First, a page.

Some volume measurements in recipes can be a little tricky to calculate when you need to cut a recipe in half. Here is a handy graphic and a chart showing the ½ value of fractions of cups, tablespoons, and teaspoons.
General Facts about Volume Measurements
In general, to recalculate the volumes of ingredients in a recipe you would multiply the volume by the amount of the change, whether it is an increase (doubling a recipe) or a decrease (cutting a recipe in half).
If you were to double a recipe you would multiply each ingredient quantity by 2. The same can be said for making only ½ of a recipe. You would multiply each ingredient's quantity by ½ which is the same as multiplying by 0.5. Because the fraction "½" evaluates to 1 divided by 2 = .5.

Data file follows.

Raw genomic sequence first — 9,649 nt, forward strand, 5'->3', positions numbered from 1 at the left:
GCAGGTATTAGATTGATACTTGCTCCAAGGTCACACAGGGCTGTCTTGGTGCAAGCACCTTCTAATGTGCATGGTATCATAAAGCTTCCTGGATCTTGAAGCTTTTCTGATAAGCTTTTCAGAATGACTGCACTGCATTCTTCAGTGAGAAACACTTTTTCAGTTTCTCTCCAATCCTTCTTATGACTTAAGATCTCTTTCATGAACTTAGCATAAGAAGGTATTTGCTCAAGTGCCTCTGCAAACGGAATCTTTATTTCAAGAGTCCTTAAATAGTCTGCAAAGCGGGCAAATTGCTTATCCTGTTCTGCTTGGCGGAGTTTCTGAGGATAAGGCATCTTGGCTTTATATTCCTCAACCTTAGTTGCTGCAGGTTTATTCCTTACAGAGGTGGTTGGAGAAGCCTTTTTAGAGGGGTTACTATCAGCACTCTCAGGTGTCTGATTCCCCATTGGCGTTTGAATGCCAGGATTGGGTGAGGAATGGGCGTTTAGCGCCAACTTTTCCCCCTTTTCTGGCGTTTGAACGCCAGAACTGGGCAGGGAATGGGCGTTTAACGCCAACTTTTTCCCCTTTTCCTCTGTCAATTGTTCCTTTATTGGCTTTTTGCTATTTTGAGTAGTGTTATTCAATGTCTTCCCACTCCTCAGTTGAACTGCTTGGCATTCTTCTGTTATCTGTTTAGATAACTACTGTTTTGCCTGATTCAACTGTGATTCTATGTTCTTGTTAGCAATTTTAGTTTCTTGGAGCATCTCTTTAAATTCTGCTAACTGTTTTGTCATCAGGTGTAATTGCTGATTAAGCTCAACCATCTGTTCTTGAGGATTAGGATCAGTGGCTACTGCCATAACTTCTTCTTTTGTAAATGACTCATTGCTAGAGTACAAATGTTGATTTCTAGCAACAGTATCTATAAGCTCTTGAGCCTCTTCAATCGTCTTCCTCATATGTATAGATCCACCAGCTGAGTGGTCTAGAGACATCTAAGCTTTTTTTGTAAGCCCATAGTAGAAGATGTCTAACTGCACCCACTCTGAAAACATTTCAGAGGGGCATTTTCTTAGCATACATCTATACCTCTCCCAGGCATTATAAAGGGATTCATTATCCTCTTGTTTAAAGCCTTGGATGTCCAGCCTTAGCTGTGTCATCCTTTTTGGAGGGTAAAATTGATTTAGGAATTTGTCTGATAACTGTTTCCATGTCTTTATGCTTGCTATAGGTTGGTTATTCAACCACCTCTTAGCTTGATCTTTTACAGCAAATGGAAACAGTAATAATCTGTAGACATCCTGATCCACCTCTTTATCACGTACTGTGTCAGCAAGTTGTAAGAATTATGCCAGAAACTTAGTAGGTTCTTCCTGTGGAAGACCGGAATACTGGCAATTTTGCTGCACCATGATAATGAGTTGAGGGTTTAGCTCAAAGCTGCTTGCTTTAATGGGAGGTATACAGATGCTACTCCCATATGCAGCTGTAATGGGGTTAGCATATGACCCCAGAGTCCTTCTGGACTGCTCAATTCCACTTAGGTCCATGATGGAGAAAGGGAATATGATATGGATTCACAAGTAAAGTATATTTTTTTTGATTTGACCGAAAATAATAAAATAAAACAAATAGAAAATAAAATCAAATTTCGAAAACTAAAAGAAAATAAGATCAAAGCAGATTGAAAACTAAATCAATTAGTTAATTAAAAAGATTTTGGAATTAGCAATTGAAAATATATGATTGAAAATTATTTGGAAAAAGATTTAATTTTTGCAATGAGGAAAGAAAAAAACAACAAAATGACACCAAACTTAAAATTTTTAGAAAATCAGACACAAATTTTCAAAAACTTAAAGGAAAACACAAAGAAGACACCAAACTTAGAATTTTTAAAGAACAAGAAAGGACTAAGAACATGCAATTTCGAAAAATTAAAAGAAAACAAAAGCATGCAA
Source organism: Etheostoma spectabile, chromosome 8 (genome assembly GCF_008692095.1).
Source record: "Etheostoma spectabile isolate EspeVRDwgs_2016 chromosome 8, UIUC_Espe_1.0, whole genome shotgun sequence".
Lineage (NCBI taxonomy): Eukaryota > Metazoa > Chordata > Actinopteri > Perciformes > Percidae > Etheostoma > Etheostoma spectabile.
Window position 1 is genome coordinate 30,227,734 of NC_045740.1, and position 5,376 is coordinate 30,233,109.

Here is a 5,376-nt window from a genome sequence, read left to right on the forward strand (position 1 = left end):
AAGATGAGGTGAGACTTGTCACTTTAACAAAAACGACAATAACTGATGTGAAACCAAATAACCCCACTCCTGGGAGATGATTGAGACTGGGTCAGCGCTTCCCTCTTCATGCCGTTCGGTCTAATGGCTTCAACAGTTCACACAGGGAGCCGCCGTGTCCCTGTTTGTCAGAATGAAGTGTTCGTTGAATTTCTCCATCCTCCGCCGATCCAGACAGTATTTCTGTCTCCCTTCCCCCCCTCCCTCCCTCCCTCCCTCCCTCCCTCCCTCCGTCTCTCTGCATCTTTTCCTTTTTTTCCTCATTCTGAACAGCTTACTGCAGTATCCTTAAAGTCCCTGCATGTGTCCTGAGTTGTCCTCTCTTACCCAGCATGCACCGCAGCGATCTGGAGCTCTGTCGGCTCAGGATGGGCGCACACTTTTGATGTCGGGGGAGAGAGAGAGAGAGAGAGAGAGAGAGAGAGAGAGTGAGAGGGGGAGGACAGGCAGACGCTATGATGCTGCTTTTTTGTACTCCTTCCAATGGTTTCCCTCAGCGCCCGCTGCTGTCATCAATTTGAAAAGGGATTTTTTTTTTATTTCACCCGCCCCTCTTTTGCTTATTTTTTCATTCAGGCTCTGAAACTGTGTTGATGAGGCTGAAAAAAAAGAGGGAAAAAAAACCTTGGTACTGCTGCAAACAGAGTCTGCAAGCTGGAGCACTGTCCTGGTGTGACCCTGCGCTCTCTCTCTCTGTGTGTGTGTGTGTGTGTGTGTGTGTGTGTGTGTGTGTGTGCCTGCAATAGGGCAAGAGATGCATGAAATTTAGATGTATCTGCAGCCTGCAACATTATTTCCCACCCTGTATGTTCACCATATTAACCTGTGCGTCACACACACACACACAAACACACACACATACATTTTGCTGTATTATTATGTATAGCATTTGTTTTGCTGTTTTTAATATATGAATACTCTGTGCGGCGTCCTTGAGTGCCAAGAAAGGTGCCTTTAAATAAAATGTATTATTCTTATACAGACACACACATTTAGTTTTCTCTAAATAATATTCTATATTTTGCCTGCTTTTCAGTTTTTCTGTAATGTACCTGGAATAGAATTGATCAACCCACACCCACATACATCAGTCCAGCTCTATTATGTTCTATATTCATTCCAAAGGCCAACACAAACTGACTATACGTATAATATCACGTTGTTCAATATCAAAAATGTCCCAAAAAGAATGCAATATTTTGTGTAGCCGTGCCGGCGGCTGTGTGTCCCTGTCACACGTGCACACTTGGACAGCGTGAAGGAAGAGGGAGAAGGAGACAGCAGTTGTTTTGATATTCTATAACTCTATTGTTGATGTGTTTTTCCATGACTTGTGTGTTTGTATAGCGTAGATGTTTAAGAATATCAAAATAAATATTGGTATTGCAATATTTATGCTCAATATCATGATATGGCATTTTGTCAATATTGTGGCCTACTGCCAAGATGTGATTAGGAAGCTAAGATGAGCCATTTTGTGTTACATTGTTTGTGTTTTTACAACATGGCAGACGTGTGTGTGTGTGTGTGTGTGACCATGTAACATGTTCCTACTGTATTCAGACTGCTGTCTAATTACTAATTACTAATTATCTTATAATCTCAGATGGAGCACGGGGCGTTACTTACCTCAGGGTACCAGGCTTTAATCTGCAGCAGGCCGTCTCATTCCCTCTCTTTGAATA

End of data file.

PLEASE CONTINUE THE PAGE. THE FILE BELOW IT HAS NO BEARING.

This means when you want to make just half of a recipe you can simply multiply each measurement by .5. But some volume measurements will evaluate to a fraction that needs to be converted to a smaller volume measurement like tablespoons or teaspoons.
Half of ⅔ cup easily equates to ⅓ cup. But ⅓ cup equates to a non-standard measurement of .1667 of a cup, which means that another calculation to tablespoons needs to happen. Yikes! Who wants to do that?
But I've got you covered. On this page, you will find the most common volume measurements and their ½ value. Simply look at the "recipe says" left column and the half value is in the right column.
A good thing to always keep in mind is that a fraction is part of a whole and ½ of anything is less than the original quantity.
A Table for Cutting a Recipe in Half
|recipe says||half is|
|¾ Cup||6 Tablespoons|
|⅔ Cup||⅓ Cup|
|½ Cup||¼ Cup|
|⅓ Cup||2 Tablespoons + 2 Teaspoons|
|¼ Cup||2 Tablespoons|
|1 Tablespoon||1-½ Teaspoon|
|1 Teaspoon||½ Teaspoon|
|½ Teaspoon||¼ Teaspoon|
|¼ Teaspoon||⅛ Teaspoon|
♥ — add a comment